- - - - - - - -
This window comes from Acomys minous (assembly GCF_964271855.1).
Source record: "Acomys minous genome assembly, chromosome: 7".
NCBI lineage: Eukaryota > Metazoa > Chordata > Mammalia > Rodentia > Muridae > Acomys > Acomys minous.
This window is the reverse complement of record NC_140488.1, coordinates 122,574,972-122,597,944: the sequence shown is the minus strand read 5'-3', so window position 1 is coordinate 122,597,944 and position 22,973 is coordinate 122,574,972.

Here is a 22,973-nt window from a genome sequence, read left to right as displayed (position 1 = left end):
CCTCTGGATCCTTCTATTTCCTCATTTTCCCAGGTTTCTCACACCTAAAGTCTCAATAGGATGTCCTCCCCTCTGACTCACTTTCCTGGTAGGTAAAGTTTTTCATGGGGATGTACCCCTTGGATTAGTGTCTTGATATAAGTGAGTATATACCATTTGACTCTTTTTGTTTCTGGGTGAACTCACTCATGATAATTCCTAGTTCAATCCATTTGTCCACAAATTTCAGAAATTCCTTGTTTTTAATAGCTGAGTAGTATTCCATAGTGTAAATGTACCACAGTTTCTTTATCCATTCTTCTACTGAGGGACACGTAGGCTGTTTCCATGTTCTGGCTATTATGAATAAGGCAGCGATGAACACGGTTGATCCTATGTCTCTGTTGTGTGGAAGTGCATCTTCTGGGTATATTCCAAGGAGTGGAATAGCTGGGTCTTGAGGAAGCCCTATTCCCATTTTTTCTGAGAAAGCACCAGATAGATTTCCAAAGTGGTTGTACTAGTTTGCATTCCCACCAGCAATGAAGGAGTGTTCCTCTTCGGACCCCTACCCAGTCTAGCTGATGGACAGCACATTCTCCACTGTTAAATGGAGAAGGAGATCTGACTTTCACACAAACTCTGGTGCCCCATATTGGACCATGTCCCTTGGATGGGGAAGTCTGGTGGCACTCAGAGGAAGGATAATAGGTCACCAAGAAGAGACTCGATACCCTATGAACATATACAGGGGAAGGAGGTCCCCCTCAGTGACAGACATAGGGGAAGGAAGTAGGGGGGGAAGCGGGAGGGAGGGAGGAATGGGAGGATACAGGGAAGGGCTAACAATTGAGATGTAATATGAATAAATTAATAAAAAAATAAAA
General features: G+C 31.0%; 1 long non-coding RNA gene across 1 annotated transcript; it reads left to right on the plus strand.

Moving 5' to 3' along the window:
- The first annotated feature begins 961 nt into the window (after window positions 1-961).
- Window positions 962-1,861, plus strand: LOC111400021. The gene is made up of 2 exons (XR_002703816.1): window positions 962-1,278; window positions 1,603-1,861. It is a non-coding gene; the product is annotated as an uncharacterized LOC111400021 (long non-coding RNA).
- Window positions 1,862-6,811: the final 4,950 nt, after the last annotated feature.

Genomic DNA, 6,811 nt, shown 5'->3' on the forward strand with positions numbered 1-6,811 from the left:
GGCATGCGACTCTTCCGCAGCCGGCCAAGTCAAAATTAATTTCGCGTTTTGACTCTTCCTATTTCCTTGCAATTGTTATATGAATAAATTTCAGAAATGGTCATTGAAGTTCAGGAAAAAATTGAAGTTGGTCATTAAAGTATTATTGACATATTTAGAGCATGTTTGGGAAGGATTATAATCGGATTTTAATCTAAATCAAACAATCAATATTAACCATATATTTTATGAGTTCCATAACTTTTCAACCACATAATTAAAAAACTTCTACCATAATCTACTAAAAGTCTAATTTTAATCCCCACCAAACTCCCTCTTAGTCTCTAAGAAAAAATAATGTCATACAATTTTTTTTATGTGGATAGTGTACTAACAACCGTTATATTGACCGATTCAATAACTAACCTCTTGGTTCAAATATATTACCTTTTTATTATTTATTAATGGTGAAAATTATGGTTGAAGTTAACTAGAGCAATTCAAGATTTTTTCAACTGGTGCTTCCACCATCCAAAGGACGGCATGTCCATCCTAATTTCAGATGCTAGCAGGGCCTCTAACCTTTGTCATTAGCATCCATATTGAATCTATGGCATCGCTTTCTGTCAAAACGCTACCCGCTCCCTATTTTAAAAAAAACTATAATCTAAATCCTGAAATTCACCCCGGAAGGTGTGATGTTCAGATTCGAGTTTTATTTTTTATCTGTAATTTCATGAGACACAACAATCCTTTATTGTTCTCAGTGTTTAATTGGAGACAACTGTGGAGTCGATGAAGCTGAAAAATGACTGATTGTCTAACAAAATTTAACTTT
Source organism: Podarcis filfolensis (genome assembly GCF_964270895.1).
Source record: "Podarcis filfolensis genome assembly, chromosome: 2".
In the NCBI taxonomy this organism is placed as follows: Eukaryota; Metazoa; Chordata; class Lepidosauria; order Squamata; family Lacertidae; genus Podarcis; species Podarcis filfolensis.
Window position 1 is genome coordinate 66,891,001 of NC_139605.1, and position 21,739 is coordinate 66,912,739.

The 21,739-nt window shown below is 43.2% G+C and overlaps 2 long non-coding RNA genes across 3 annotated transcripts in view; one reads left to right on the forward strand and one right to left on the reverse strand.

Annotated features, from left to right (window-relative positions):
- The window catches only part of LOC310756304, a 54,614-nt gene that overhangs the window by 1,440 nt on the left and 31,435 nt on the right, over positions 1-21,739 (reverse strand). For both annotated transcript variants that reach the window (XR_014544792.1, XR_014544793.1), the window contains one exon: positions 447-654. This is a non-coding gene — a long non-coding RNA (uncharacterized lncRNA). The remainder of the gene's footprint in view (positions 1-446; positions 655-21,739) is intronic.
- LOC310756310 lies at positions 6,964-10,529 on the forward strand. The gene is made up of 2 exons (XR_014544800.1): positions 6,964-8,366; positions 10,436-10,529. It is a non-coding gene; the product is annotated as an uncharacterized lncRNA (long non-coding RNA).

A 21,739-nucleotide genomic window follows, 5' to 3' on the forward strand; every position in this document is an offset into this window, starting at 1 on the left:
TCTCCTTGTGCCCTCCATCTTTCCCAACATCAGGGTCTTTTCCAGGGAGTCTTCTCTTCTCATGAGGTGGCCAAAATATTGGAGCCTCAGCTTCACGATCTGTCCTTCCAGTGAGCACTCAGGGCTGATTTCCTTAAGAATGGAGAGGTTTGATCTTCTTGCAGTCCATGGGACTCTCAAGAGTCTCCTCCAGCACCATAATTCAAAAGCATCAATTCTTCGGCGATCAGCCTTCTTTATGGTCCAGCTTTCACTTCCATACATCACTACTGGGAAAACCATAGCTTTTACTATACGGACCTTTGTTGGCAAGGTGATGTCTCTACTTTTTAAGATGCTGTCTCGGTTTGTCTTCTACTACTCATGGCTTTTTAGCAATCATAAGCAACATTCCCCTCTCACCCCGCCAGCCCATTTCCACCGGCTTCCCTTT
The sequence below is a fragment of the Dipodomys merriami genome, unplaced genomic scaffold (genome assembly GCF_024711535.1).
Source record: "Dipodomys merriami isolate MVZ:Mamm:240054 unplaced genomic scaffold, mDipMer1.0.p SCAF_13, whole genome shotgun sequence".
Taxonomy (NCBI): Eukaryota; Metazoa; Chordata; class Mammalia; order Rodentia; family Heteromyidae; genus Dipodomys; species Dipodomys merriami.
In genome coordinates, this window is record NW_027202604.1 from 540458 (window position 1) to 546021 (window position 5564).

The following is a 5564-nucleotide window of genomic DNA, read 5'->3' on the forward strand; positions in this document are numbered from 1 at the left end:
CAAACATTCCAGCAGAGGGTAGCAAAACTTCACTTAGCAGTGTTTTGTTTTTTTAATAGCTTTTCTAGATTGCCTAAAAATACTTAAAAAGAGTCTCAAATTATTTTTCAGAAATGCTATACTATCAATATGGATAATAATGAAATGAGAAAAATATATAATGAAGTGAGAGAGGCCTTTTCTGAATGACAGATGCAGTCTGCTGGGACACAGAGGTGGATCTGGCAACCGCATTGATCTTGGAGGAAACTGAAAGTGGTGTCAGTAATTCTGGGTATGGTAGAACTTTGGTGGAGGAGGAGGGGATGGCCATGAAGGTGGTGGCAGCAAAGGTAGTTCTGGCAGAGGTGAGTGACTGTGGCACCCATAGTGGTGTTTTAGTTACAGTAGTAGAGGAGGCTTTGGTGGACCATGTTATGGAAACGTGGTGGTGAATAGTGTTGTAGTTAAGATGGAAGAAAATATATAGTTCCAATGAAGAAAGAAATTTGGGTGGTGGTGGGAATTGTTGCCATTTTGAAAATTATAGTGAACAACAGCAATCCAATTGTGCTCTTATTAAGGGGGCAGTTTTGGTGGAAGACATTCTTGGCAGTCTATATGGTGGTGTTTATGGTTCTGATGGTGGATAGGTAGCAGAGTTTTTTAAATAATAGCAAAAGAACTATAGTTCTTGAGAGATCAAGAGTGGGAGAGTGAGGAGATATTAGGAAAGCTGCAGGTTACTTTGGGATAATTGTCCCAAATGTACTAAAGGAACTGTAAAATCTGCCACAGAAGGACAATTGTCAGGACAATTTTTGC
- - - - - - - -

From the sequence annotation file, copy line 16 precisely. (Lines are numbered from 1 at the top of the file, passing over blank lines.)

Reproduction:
In the NCBI taxonomy this organism is placed as follows: Eukaryota; Metazoa; Chordata; class Lepidosauria; order Squamata; family Lacertidae; genus Podarcis; species Podarcis filfolensis.